Warship building in the pandemic – progress on the Type 26 frigate
Like every aspect of life in the UK, the industry that supports the Royal Navy has been impacted by the effects of COVID-19. We spoke to BAE Systems, the Ministry of Defence’s largest supplier, about how they have adapted to the new conditions.
At the start of lockdown on March 23rd, all BAES staff were sent home but within 2 weeks around 10,000 production employees had returned to their adapted workplaces. Around 24,000 management, technical and administration staff remained working from home. BAES and many defence companies were initially involved in a focussed effort to meet immediate medical needs, participating in the Ventilator Challenge and produced thousands of ventilators for the NHS. Personal Protective Equipment (PPE), including face shields, aprons and surgical gloves were also donated by these industries to health and social care staff. Specialist products for use in hospitals, such as hooks for isolation cubicles and isolation cockpit shields for air ambulance pilots, have also been manufactured.
For those working at home, there are new challenges such as ensuring secure internet access, adjusting to virtual team management and children appearing in the background during video calls. BAES already had a strong culture of health and safety in place and say this provided a good foundation when adapting workplaces to be COVID-secure. In co-operation with trade unions, spacing out of people in office areas and hygiene measures have been implemented. Returning staff are given an extensive induction about the new working practices. There are now strict limits on the number of people who can work in a single compartment on a ship or submarine and where close proximity cannot be avoided, workers are issued with additional PPE.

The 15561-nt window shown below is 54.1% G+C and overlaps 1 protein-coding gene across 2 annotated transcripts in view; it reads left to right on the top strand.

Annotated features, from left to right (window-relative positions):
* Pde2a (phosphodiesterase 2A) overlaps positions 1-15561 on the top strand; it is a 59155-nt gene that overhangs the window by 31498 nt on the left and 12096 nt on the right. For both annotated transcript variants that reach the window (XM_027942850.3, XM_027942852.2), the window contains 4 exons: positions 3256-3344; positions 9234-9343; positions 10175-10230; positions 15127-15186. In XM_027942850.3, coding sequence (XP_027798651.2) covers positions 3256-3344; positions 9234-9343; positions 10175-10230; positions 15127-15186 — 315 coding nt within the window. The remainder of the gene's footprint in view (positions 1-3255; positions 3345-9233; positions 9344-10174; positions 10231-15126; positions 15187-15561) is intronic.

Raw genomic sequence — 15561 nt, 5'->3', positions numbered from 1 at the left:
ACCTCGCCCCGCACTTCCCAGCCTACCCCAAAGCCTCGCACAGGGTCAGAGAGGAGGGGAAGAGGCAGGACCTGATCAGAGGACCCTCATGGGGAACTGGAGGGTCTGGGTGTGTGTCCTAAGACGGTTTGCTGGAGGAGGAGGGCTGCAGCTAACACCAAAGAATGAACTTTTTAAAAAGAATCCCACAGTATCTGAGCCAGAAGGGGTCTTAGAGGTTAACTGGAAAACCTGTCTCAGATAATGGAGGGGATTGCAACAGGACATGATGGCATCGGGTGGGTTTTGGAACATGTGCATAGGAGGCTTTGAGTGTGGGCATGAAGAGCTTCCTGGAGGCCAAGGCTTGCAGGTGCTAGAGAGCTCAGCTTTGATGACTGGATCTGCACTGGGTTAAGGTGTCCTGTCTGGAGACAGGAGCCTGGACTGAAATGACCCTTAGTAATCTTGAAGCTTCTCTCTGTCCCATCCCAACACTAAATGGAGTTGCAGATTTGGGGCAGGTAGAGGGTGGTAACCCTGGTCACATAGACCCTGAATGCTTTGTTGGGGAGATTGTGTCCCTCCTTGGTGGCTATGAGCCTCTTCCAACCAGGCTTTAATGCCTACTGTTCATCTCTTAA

In the last 3 months, BAES has delivered a ship and a submarine to the RN. Although much-delayed prior to lockdown, HMS Audacious finally left Barrow for Faslane on 4th April although it may be some time before she is ready to commission. The 4th River-class batch II OPV, HMS Tamar was accepted by the RN on 25th Feb and her ship’s company had already moved on board when lockdown started. She sailed from the Clyde on 27 March, slightly ahead of the original plan. Her accelerated entry into service culminated in her being commissioned into the RN with a ceremony held while moored on the river Tamar on 4th June.
HMS Glasgow is being constructed in two halves at Govan and the bow section is due to be rolled out of the Shipbuilding Outfit Hall in late 2020. The stern section will be rolled out a couple of weeks later and the two halves joined on the hardstanding outside.
The mast and funnels will be lifted onto the structurally complete hull before she is placed onto the barge that will lower the ship into the water. The float-out date of the structurally-complete vessel has not yet been fixed, but is expected to be in the last quarter of 2021. The ship will then be towed down the Clyde to the Scotstoun yard for several years of fitting out. The unhurried schedule dictated by the MoD will see HMS Glasgow handed-over to the RN in 2025 then undergoing lengthy trials before entering service in 2027. Manufacture of blocks for the second Type 26, HMS Cardiff began last year.